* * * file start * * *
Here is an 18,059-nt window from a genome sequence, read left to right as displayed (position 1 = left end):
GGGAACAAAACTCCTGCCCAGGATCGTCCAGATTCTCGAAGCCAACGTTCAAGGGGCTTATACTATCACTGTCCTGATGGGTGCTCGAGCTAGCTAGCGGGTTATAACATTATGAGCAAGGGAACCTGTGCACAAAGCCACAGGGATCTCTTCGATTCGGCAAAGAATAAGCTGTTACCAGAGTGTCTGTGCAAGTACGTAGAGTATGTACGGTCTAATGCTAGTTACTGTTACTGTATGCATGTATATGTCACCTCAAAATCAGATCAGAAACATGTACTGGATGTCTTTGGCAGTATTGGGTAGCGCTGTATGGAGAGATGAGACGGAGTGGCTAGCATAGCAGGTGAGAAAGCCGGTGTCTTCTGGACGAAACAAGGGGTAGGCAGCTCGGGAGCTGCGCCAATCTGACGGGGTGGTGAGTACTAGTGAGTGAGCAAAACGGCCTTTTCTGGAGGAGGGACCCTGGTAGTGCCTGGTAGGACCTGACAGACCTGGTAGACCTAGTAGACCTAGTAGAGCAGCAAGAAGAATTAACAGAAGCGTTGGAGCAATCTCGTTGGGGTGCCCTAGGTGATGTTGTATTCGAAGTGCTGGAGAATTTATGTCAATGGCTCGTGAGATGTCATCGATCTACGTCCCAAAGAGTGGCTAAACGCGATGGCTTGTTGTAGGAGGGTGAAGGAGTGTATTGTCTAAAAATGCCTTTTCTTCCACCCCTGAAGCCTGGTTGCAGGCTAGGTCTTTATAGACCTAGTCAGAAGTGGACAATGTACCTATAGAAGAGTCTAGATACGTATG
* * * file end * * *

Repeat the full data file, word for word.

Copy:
Here is an 18,059-nt window from a genome sequence, read left to right as displayed (position 1 = left end):
GGGAACAAAACTCCTGCCCAGGATCGTCCAGATTCTCGAAGCCAACGTTCAAGGGGCTTATACTATCACTGTCCTGATGGGTGCTCGAGCTAGCTAGCGGGTTATAACATTATGAGCAAGGGAACCTGTGCACAAAGCCACAGGGATCTCTTCGATTCGGCAAAGAATAAGCTGTTACCAGAGTGTCTGTGCAAGTACGTAGAGTATGTACGGTCTAATGCTAGTTACTGTTACTGTATGCATGTATATGTCACCTCAAAATCAGATCAGAAACATGTACTGGATGTCTTTGGCAGTATTGGGTAGCGCTGTATGGAGAGATGAGACGGAGTGGCTAGCATAGCAGGTGAGAAAGCCGGTGTCTTCTGGACGAAACAAGGGGTAGGCAGCTCGGGAGCTGCGCCAATCTGACGGGGTGGTGAGTACTAGTGAGTGAGCAAAACGGCCTTTTCTGGAGGAGGGACCCTGGTAGTGCCTGGTAGGACCTGACAGACCTGGTAGACCTAGTAGACCTAGTAGAGCAGCAAGAAGAATTAACAGAAGCGTTGGAGCAATCTCGTTGGGGTGCCCTAGGTGATGTTGTATTCGAAGTGCTGGAGAATTTATGTCAATGGCTCGTGAGATGTCATCGATCTACGTCCCAAAGAGTGGCTAAACGCGATGGCTTGTTGTAGGAGGGTGAAGGAGTGTATTGTCTAAAAATGCCTTTTCTTCCACCCCTGAAGCCTGGTTGCAGGCTAGGTCTTTATAGACCTAGTCAGAAGTGGACAATGTACCTATAGAAGAGTCTAGATACGTATG